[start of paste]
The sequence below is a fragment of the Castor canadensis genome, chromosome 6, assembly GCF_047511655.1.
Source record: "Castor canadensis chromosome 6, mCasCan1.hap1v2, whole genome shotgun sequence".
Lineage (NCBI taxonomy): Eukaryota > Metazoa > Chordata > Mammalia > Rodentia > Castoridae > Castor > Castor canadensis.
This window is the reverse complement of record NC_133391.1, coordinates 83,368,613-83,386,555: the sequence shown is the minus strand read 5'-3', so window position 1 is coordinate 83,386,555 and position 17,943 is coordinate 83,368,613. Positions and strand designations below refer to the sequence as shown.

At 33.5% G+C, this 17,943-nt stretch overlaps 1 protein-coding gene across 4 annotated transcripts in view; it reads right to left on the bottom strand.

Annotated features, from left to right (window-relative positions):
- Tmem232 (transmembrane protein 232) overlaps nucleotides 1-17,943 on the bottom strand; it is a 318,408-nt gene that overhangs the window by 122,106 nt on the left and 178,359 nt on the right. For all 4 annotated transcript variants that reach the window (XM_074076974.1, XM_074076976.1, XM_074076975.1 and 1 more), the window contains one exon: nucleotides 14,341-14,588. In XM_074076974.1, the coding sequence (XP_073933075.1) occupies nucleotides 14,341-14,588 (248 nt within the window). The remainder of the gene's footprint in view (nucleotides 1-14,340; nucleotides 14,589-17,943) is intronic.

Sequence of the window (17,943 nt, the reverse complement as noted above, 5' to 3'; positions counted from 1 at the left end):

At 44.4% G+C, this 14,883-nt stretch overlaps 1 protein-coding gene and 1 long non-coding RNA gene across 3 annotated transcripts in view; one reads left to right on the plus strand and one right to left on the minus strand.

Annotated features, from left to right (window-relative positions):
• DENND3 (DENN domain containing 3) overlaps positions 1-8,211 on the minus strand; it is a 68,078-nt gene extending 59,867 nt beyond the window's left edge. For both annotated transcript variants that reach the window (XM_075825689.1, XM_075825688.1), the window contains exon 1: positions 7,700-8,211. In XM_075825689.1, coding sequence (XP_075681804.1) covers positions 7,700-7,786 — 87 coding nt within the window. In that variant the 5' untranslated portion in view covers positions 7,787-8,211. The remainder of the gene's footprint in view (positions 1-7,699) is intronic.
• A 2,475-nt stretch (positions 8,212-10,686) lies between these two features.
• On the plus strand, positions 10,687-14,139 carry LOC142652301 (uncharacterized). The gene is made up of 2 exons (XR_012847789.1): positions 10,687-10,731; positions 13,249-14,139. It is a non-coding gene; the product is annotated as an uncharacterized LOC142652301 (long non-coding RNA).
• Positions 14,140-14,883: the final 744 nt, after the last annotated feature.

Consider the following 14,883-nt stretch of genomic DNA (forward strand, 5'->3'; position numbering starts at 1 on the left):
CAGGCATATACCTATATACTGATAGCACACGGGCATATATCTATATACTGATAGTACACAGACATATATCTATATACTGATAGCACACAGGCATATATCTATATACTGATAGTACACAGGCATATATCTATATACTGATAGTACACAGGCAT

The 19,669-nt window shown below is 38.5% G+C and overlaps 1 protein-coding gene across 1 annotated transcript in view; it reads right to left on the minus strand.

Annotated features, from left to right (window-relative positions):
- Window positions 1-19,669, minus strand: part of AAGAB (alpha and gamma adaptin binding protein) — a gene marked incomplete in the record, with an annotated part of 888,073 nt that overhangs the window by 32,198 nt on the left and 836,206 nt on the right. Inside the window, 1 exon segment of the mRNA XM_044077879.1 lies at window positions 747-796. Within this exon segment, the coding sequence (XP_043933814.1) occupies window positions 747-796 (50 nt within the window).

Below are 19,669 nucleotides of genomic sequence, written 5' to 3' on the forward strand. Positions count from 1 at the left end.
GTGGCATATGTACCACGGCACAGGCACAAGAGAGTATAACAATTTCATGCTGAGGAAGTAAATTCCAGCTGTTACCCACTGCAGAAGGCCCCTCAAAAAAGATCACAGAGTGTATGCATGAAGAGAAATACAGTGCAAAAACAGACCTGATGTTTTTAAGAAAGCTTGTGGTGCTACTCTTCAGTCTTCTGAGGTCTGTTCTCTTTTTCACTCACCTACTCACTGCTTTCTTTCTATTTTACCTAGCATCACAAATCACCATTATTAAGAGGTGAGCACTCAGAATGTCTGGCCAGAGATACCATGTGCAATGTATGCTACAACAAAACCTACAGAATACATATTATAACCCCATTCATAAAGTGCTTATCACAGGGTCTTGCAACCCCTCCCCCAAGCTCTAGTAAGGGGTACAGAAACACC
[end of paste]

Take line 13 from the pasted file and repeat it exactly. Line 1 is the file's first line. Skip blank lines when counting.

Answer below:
• On the plus strand, positions 10,687-14,139 carry LOC142652301 (uncharacterized). The gene is made up of 2 exons (XR_012847789.1): positions 10,687-10,731; positions 13,249-14,139. It is a non-coding gene; the product is annotated as an uncharacterized LOC142652301 (long non-coding RNA).